Postcard from Eritrea. Asmara – Festa del Mascal. Firenze: Ballerini and Fratini, [date of publication not identified]. Image courtesy of Library of Congress
(RNS) — The Library of Congress has received a $2.5 million, five-year grant from the Lilly Endowment that will help launch programs that foster greater understanding of religious cultures in Africa, Central Asia and the Middle East.
In a Tuesday (Feb. 14) announcement, the library described the development as “the largest Lilly Endowment grant to the Library of Congress, and the largest private gift in the history of the African and Middle Eastern Division.”
The project is one of 16 to receive grants from the Lilly Endowment’s Religion and Cultural Institutions Initiative.
The library’s plans include a book and a film produced in-house about Omar ibn Said, an Islamic scholar who was enslaved and transported to Charleston, South Carolina, in 1807. A documentary will reveal ibn Said’s steps from his birthplace in Futa Toro, West Africa, his journey to the U.S. and his continuing legacy.
The Library of Congress also will use the grant to increase public access to digitized repositories and programs that enhance knowledge about faiths practiced in the regions, including Indigenous African religious traditions, Judaism, Christianity and Islam, and their influence on daily life.
A page of Omar ibn Said’s autobiography, written in Arabic in 1831, and a restored, colorized portrait of Omar ibn Said, right, around the 1850s. Page courtesy of LOC; Photo courtesy of Yale University Library
“Africa and the Middle East constitute the birthplace of humanity, the cradle of civilization, and the origin of Abrahamic traditions,” said Lanisa Kitchiner, chief of the Library’s African and Middle Eastern Division, in a statement in the library’s announcement. “They are exceptionally fertile grounds for examining the beauty, complexity and evolution of human culture.”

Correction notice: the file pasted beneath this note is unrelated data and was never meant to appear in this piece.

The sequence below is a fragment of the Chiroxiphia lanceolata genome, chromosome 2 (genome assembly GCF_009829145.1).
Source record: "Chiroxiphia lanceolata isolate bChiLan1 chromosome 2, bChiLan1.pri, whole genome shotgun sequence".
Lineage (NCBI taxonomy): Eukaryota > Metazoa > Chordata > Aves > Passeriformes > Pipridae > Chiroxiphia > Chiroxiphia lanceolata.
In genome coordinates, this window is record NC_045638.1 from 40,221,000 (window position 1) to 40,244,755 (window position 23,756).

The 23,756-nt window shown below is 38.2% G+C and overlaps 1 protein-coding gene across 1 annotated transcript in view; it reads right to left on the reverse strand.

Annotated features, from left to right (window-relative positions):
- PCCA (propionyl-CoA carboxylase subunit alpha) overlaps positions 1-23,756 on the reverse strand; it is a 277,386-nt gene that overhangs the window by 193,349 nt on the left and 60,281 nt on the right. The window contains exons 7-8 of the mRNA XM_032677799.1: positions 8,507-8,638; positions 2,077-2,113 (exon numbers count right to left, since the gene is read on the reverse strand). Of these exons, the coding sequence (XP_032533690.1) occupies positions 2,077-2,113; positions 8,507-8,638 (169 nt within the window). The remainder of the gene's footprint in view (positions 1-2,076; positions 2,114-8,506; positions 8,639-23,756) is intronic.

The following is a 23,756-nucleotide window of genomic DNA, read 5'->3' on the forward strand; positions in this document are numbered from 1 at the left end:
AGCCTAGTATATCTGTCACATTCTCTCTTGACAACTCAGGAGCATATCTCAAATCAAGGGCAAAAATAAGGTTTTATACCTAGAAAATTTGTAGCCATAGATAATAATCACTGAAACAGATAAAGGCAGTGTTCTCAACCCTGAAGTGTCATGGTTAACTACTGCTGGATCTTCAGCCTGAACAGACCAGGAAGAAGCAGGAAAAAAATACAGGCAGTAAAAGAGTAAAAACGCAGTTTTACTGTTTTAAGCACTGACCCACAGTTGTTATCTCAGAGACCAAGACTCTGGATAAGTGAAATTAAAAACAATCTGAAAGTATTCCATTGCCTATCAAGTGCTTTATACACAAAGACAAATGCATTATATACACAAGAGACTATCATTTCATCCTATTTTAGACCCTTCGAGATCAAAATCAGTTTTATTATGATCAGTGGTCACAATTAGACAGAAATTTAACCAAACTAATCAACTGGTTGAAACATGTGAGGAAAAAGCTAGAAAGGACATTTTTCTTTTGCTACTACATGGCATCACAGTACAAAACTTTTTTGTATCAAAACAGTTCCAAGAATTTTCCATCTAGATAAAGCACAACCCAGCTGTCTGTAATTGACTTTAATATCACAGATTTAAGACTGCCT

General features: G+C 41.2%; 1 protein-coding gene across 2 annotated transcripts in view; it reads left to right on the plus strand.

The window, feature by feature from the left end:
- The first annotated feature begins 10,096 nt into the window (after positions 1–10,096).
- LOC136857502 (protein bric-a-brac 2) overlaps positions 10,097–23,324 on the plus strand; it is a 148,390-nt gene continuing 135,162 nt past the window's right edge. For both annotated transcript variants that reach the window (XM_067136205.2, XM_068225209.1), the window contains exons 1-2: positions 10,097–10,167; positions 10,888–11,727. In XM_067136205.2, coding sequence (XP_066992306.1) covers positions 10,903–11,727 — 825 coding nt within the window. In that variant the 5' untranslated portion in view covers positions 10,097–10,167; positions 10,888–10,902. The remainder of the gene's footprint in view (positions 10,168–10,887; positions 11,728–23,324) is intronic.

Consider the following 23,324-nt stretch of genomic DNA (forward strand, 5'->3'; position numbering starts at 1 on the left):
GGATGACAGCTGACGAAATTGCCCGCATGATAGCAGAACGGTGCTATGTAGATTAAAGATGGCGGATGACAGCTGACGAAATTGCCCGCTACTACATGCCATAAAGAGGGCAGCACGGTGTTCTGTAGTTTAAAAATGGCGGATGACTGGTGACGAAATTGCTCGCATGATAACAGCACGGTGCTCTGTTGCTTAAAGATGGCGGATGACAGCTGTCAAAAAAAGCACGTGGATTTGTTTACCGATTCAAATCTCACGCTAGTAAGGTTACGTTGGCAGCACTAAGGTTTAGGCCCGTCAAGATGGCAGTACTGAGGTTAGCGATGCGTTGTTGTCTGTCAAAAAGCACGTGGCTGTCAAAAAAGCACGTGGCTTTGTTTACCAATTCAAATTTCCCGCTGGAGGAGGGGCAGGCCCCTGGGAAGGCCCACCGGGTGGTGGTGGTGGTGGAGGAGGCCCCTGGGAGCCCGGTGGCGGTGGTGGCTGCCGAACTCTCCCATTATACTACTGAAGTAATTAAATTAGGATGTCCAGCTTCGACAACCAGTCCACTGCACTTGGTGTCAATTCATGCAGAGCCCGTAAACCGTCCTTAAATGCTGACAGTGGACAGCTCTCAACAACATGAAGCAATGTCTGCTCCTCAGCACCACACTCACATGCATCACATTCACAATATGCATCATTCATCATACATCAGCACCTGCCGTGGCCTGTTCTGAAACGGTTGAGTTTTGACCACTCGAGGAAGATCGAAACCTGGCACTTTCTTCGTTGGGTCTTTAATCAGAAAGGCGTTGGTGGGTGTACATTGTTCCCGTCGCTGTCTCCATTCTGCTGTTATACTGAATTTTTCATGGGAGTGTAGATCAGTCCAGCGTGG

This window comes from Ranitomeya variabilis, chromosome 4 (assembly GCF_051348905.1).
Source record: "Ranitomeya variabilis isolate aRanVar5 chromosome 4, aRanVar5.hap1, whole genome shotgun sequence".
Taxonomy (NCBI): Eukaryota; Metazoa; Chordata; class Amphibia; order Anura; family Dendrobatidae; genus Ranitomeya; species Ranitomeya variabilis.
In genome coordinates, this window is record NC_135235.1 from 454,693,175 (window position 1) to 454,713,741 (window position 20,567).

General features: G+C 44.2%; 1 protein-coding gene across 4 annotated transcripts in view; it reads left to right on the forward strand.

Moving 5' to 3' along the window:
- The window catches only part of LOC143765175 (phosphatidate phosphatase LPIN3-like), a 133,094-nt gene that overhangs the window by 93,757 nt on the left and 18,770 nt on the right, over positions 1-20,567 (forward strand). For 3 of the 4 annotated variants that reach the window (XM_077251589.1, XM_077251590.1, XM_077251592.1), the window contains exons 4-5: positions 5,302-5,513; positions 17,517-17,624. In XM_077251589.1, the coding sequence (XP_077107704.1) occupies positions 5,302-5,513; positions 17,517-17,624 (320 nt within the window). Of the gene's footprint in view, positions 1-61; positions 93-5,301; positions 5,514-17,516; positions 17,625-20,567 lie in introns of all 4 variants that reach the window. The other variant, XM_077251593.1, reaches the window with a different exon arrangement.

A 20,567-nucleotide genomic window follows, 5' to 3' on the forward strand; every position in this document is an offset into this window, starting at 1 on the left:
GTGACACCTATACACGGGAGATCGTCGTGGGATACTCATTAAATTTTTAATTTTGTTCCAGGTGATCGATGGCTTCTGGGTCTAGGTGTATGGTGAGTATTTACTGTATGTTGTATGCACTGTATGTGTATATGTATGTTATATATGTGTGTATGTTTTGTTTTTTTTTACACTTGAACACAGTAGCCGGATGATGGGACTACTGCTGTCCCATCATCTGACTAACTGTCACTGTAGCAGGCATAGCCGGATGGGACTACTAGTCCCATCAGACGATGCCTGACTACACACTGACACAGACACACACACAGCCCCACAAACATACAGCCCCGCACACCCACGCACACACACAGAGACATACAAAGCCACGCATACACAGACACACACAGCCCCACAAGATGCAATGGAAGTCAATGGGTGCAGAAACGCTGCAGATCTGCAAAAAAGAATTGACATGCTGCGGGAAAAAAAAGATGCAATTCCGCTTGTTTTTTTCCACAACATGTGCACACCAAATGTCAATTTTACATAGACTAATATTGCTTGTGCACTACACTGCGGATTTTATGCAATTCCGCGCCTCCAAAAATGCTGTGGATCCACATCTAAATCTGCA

Other beneficiaries, with grants ranging from $1.9 million to $3 million, include the Martin Luther King, Jr. Center for Nonviolent Social Change in Atlanta, the United States Holocaust Memorial Museum in Washington and the Weitzman National Museum of American Jewish History in Philadelphia.
The King Center grant will help fund an exhibition about the Baptist minister and civil rights leader’s own religious journey and the role of faith communities in the civil rights movement. The grant to the Holocaust museum will create an endowment for the director of its Program on Ethics, Religion and the Holocaust. The Weitzman museum grant will support renovation of a main exhibition space that will include religious objects, texts and images from various Jewish traditions.
Lilly Endowment, which announced the first round of funding for 18 organizations in 2020, has contributed a total of $84 million to the initiative.
“These organizations will use the grants to help visitors understand and appreciate the significant impact religion has had and continues to have on society in the United States and around the globe,” said Christopher Coble, Lilly Endowment’s vice president for religion, in a statement. “Our hope is that these efforts will promote greater knowledge about and respect for people of diverse religious traditions.”
Religion News Service is funded in part by Lilly Endowment.